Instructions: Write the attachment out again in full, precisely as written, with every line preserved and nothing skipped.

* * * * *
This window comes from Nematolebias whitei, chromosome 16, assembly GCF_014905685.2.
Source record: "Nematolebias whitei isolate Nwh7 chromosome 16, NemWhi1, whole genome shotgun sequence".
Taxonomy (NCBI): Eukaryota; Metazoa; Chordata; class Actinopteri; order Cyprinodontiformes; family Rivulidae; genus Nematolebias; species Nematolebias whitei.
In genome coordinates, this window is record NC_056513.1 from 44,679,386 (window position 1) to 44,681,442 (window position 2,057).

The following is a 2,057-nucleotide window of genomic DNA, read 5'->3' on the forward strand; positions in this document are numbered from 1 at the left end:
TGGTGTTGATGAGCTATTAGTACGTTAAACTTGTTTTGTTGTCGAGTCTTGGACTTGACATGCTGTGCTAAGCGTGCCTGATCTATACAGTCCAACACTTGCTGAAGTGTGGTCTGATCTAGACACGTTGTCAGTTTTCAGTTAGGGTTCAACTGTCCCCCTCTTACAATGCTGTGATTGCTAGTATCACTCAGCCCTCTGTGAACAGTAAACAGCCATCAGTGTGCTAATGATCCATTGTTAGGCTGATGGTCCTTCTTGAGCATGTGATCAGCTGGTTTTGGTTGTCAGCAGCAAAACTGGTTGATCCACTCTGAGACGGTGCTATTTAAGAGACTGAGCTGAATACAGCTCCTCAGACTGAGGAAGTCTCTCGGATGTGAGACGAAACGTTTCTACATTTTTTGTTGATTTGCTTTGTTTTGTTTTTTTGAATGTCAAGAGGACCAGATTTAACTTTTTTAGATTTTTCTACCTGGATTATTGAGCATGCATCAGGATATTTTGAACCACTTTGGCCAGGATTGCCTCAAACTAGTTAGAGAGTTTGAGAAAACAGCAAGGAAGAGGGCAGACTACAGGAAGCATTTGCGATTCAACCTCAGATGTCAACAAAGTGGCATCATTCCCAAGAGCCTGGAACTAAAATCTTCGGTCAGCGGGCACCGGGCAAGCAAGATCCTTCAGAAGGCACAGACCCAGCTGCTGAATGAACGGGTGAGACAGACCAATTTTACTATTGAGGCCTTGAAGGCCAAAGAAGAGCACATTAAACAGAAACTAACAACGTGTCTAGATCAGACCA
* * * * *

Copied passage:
This window comes from Nematolebias whitei, chromosome 16, assembly GCF_014905685.2.
Source record: "Nematolebias whitei isolate Nwh7 chromosome 16, NemWhi1, whole genome shotgun sequence".
Taxonomy (NCBI): Eukaryota; Metazoa; Chordata; class Actinopteri; order Cyprinodontiformes; family Rivulidae; genus Nematolebias; species Nematolebias whitei.
In genome coordinates, this window is record NC_056513.1 from 44,679,386 (window position 1) to 44,681,442 (window position 2,057).

The following is a 2,057-nucleotide window of genomic DNA, read 5'->3' on the forward strand; positions in this document are numbered from 1 at the left end:
TGGTGTTGATGAGCTATTAGTACGTTAAACTTGTTTTGTTGTCGAGTCTTGGACTTGACATGCTGTGCTAAGCGTGCCTGATCTATACAGTCCAACACTTGCTGAAGTGTGGTCTGATCTAGACACGTTGTCAGTTTTCAGTTAGGGTTCAACTGTCCCCCTCTTACAATGCTGTGATTGCTAGTATCACTCAGCCCTCTGTGAACAGTAAACAGCCATCAGTGTGCTAATGATCCATTGTTAGGCTGATGGTCCTTCTTGAGCATGTGATCAGCTGGTTTTGGTTGTCAGCAGCAAAACTGGTTGATCCACTCTGAGACGGTGCTATTTAAGAGACTGAGCTGAATACAGCTCCTCAGACTGAGGAAGTCTCTCGGATGTGAGACGAAACGTTTCTACATTTTTTGTTGATTTGCTTTGTTTTGTTTTTTTGAATGTCAAGAGGACCAGATTTAACTTTTTTAGATTTTTCTACCTGGATTATTGAGCATGCATCAGGATATTTTGAACCACTTTGGCCAGGATTGCCTCAAACTAGTTAGAGAGTTTGAGAAAACAGCAAGGAAGAGGGCAGACTACAGGAAGCATTTGCGATTCAACCTCAGATGTCAACAAAGTGGCATCATTCCCAAGAGCCTGGAACTAAAATCTTCGGTCAGCGGGCACCGGGCAAGCAAGATCCTTCAGAAGGCACAGACCCAGCTGCTGAATGAACGGGTGAGACAGACCAATTTTACTATTGAGGCCTTGAAGGCCAAAGAAGAGCACATTAAACAGAAACTAACAACGTGTCTAGATCAGACCA